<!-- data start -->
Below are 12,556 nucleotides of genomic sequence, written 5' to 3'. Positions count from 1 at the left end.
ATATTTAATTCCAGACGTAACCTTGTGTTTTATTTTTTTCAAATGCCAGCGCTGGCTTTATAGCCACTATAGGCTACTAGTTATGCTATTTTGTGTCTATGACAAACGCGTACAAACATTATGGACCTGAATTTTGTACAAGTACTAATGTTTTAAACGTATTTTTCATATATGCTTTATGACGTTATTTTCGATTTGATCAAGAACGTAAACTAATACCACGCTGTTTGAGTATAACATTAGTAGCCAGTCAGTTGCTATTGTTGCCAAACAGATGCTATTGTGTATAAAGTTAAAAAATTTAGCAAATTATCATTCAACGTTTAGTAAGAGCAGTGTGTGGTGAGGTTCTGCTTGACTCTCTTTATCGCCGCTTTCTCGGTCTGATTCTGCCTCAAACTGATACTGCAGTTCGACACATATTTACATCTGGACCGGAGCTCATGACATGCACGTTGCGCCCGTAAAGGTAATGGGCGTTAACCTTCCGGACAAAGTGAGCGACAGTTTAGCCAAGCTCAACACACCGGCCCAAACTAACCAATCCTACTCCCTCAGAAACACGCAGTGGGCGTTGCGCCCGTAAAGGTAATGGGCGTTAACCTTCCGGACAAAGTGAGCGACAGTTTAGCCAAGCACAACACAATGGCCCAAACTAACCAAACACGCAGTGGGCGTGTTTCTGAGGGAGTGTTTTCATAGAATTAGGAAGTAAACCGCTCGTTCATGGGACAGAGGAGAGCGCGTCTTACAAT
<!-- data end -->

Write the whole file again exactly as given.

Below are 12,556 nucleotides of genomic sequence, written 5' to 3'. Positions count from 1 at the left end.
ATATTTAATTCCAGACGTAACCTTGTGTTTTATTTTTTTCAAATGCCAGCGCTGGCTTTATAGCCACTATAGGCTACTAGTTATGCTATTTTGTGTCTATGACAAACGCGTACAAACATTATGGACCTGAATTTTGTACAAGTACTAATGTTTTAAACGTATTTTTCATATATGCTTTATGACGTTATTTTCGATTTGATCAAGAACGTAAACTAATACCACGCTGTTTGAGTATAACATTAGTAGCCAGTCAGTTGCTATTGTTGCCAAACAGATGCTATTGTGTATAAAGTTAAAAAATTTAGCAAATTATCATTCAACGTTTAGTAAGAGCAGTGTGTGGTGAGGTTCTGCTTGACTCTCTTTATCGCCGCTTTCTCGGTCTGATTCTGCCTCAAACTGATACTGCAGTTCGACACATATTTACATCTGGACCGGAGCTCATGACATGCACGTTGCGCCCGTAAAGGTAATGGGCGTTAACCTTCCGGACAAAGTGAGCGACAGTTTAGCCAAGCTCAACACACCGGCCCAAACTAACCAATCCTACTCCCTCAGAAACACGCAGTGGGCGTTGCGCCCGTAAAGGTAATGGGCGTTAACCTTCCGGACAAAGTGAGCGACAGTTTAGCCAAGCACAACACAATGGCCCAAACTAACCAAACACGCAGTGGGCGTGTTTCTGAGGGAGTGTTTTCATAGAATTAGGAAGTAAACCGCTCGTTCATGGGACAGAGGAGAGCGCGTCTTACAAT